Anthony Davis At the Five Is Missing Piece to Lakers’ Championship Puzzle!

What the critics of the Westbrook trade miss when they focus on why Russ’ poor shooting isn’t a good fit for the Lakers is how his dominant presence at point guard has a domino effect that unleashes the team’s best lineup.

There’s never been any question the Lakers best lineup was with LeBron James at the four and Anthony Davis at the five but AD’s preference to play the four to avoid injuries and extend his career limited the lineup’s usage. During the championship season, Davis played center 40% in the regular season and 60% in the playoffs. This past season, the Lakers reduced his center minutes to 10% in the regular season and 20% in the playoffs.

It was like the Lakers forgot all about the lethal small ball lineup with LeBron at the four and AD at the five that destroyed playoff opponents last year in the bubble and allowed L.A. to take home their 17th NBA championship. But the sudden opportunity to trade for a future HOF point guard in Russell Westbrook may have finally forced the Lakers to do what fans have been calling for two years: play LeBron at the four and Anthony Davis at the five.

Ideally, the Lakers should start LeBron James at the four and Anthony Davis at the five. That’s the lineup Russ, LeBron, and Anthony discussed when they met two weeks before free agency to talk about possibly playing together. The early signs appear to support Davis starting at the five or at least playing major minutes at the five since the Lakers only have two centers on the roster right now and there is no talk about them pursuing anybody as a third center.

There’s also the issue of the Lakers’ starting lineup needing volume 3-point shooters to prevent teams from clogging the paint to force LA to shoot from outside. Lack of 3-point shooting is a problem adding Russ has not helped. With three superstar starters who are not elite 3-point threats, the Lakers’ other two starters must be high volume, high percentage 3-point shooters and neither center — Marc Gasol or Dwight Howard — meet that criteria.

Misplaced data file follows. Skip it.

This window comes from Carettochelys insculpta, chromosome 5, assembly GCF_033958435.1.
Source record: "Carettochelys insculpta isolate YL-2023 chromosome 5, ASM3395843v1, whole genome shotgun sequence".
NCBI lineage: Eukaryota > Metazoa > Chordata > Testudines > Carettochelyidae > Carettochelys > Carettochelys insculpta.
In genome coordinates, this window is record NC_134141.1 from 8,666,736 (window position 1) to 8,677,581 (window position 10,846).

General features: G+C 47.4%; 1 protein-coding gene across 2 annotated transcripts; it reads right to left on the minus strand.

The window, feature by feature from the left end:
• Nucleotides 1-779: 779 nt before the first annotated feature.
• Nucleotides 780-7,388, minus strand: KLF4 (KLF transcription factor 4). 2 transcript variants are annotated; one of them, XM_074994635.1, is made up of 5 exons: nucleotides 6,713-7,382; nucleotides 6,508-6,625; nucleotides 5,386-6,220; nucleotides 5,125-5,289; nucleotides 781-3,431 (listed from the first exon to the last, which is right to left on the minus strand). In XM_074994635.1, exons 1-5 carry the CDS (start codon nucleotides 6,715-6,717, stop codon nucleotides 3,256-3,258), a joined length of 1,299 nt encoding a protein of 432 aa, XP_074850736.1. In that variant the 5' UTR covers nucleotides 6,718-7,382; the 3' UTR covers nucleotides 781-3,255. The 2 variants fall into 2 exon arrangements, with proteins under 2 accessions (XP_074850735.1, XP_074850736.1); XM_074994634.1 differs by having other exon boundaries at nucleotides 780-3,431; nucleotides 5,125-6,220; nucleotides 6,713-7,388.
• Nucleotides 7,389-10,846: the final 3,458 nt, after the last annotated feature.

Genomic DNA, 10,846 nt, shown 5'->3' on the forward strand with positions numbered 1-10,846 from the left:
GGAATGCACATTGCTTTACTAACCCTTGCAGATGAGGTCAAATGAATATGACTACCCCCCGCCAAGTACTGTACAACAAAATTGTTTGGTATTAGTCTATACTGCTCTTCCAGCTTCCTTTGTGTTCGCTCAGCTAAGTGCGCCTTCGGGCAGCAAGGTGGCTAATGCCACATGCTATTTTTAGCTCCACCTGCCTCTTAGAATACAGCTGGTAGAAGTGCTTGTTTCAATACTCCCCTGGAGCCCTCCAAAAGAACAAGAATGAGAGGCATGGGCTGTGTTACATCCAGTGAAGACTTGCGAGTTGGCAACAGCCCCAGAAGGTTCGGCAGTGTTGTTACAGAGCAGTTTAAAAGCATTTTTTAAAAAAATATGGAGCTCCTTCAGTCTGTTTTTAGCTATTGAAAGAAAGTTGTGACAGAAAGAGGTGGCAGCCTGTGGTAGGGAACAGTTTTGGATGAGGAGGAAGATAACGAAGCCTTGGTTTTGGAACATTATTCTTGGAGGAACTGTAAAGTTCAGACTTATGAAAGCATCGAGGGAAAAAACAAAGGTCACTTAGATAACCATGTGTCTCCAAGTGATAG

Being able to move LeBron James off the ball to the four, the logical position for him to play to as he finishes his career, and Anthony Davis to the five, his ideal position, was the biggest benefit of trading for Russell Westbrook. While AD has always said he would play the five if needed and frankly proved it by playing center 60% of the time to win the bubble championship, he has obviously embraced Russ coming to the Lakers and him moving to the five.

What the Westbrook trade critics miss completely is that impact on the Lakers of Russ attacking the rim and throwing lobs to LeBron and AD or kickouts to the volume 3-point shooters Rob Pelinka added this offseason. The Lakers didn’t just add an elite point guard. They added a third superstar who allowed them to re-align their lineups and rotations, optimize their superstars, and prioritize playing their championship version of small ball.

The trade for Westbrook was made for a multitude of reasons, including being able to move LeBron and AD to the four and five. That’s why Anthony Davis at the five is the missing piece to the Lakers’ championship puzzle.

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Lakers fanatic since 1971 when team traded for Wilt Chamberlain. Founder, editor, and publisher of Lakerholics.com, a community for smart informed Lakers fans.